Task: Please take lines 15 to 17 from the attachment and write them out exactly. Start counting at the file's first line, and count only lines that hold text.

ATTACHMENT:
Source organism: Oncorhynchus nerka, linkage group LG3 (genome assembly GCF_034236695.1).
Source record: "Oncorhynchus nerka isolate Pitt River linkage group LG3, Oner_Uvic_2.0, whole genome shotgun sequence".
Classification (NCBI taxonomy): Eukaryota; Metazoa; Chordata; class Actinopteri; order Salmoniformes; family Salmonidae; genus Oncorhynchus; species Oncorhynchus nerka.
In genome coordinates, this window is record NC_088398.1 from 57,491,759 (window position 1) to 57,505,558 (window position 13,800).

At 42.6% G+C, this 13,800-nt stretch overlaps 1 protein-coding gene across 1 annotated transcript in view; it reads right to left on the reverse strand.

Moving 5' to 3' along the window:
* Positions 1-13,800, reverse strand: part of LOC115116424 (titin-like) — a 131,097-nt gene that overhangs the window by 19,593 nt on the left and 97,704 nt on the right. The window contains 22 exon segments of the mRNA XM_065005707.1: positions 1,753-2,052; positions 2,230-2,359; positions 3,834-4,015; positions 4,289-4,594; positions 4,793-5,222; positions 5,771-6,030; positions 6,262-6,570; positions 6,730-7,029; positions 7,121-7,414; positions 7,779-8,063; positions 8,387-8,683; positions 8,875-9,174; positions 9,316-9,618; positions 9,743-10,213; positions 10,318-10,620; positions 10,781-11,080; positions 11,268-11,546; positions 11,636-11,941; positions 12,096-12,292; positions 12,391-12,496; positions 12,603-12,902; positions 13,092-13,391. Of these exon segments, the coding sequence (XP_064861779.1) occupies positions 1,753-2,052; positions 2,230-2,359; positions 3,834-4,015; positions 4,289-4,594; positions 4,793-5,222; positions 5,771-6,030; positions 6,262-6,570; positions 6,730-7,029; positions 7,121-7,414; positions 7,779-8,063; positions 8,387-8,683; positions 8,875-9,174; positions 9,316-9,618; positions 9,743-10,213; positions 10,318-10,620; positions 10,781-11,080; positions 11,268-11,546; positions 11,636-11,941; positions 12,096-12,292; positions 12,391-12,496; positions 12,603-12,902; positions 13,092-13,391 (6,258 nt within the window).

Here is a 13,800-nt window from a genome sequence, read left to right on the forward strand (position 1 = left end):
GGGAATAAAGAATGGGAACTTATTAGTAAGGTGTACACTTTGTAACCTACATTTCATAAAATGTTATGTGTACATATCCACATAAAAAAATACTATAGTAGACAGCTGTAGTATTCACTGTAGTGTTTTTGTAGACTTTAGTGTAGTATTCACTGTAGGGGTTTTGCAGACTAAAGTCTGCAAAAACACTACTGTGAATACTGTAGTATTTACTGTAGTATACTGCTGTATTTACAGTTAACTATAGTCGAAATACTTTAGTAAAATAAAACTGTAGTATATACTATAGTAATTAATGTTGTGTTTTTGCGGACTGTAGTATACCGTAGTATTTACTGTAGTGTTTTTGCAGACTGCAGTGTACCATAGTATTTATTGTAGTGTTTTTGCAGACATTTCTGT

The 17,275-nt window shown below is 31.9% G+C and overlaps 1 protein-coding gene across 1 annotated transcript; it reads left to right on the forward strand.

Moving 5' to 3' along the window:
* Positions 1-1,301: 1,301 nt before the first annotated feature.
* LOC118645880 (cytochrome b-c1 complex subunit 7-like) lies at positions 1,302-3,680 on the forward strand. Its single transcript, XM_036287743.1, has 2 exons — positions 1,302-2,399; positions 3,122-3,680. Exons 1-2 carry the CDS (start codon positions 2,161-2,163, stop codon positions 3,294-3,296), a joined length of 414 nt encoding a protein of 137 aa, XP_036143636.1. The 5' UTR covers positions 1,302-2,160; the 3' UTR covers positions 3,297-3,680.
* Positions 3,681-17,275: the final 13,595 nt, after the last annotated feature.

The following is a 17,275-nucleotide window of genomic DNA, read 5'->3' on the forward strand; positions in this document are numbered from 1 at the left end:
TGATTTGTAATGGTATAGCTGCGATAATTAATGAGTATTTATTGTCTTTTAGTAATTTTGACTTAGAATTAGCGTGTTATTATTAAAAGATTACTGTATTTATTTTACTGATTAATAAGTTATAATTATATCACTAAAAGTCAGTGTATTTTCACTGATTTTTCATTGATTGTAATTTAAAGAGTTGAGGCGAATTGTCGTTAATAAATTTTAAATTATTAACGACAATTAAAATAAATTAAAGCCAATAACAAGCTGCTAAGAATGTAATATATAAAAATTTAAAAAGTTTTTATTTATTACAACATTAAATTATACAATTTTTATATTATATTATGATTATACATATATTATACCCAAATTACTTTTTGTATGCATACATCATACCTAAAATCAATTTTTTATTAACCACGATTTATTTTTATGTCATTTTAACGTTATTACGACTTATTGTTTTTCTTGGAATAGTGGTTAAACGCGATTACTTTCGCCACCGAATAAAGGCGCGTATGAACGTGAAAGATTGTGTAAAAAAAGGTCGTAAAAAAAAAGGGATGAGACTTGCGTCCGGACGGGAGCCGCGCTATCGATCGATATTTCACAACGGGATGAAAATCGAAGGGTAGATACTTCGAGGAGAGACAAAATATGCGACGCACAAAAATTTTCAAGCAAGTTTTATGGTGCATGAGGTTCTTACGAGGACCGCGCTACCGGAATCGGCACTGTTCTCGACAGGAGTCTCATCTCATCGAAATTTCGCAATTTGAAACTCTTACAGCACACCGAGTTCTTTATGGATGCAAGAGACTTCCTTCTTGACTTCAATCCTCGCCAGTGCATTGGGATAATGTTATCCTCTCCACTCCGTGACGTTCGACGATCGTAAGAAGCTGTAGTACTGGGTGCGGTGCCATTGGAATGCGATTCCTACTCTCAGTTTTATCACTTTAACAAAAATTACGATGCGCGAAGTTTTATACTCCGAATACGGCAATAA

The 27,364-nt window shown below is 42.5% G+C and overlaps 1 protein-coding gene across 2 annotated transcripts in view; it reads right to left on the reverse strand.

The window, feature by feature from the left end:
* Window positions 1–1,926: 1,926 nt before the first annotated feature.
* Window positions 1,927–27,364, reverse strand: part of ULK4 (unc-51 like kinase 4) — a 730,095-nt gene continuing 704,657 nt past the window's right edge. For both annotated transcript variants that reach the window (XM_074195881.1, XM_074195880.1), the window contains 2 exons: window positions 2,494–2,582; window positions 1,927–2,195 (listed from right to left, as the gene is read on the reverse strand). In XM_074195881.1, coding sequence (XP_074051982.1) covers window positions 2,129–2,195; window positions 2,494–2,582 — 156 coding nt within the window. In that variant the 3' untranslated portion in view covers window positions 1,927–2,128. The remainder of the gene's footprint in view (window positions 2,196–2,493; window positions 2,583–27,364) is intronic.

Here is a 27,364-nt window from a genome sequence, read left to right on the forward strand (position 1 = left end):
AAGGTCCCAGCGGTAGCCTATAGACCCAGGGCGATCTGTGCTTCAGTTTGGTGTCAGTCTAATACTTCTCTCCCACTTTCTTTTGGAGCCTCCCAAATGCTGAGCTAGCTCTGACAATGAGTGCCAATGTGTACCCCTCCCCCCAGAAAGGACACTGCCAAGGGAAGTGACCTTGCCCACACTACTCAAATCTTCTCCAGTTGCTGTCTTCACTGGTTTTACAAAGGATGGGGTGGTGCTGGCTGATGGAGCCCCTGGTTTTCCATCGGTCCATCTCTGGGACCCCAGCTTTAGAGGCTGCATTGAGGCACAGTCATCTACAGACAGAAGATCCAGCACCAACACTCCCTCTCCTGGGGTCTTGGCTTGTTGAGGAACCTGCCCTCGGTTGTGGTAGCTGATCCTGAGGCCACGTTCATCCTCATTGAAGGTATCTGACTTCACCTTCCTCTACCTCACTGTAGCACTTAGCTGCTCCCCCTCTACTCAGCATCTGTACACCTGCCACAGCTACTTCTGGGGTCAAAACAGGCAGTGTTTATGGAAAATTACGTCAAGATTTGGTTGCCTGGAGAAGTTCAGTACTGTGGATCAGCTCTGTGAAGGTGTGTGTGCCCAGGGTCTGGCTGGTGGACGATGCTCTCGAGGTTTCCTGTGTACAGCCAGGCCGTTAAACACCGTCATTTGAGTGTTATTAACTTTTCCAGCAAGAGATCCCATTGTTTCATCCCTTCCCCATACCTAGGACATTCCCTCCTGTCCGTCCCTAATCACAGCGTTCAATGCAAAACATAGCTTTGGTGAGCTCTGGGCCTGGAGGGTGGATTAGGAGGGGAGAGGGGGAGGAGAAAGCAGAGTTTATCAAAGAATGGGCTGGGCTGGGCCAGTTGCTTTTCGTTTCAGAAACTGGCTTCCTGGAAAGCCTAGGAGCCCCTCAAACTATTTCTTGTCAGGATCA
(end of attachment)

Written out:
The following is a 17,275-nucleotide window of genomic DNA, read 5'->3' on the forward strand; positions in this document are numbered from 1 at the left end:
TGATTTGTAATGGTATAGCTGCGATAATTAATGAGTATTTATTGTCTTTTAGTAATTTTGACTTAGAATTAGCGTGTTATTATTAAAAGATTACTGTATTTATTTTACTGATTAATAAGTTATAATTATATCACTAAAAGTCAGTGTATTTTCACTGATTTTTCATTGATTGTAATTTAAAGAGTTGAGGCGAATTGTCGTTAATAAATTTTAAATTATTAACGACAATTAAAATAAATTAAAGCCAATAACAAGCTGCTAAGAATGTAATATATAAAAATTTAAAAAGTTTTTATTTATTACAACATTAAATTATACAATTTTTATATTATATTATGATTATACATATATTATACCCAAATTACTTTTTGTATGCATACATCATACCTAAAATCAATTTTTTATTAACCACGATTTATTTTTATGTCATTTTAACGTTATTACGACTTATTGTTTTTCTTGGAATAGTGGTTAAACGCGATTACTTTCGCCACCGAATAAAGGCGCGTATGAACGTGAAAGATTGTGTAAAAAAAGGTCGTAAAAAAAAAGGGATGAGACTTGCGTCCGGACGGGAGCCGCGCTATCGATCGATATTTCACAACGGGATGAAAATCGAAGGGTAGATACTTCGAGGAGAGACAAAATATGCGACGCACAAAAATTTTCAAGCAAGTTTTATGGTGCATGAGGTTCTTACGAGGACCGCGCTACCGGAATCGGCACTGTTCTCGACAGGAGTCTCATCTCATCGAAATTTCGCAATTTGAAACTCTTACAGCACACCGAGTTCTTTATGGATGCAAGAGACTTCCTTCTTGACTTCAATCCTCGCCAGTGCATTGGGATAATGTTATCCTCTCCACTCCGTGACGTTCGACGATCGTAAGAAGCTGTAGTACTGGGTGCGGTGCCATTGGAATGCGATTCCTACTCTCAGTTTTATCACTTTAACAAAAATTACGATGCGCGAAGTTTTATACTCCGAATACGGCAATAA

The 27,364-nt window shown below is 42.5% G+C and overlaps 1 protein-coding gene across 2 annotated transcripts in view; it reads right to left on the reverse strand.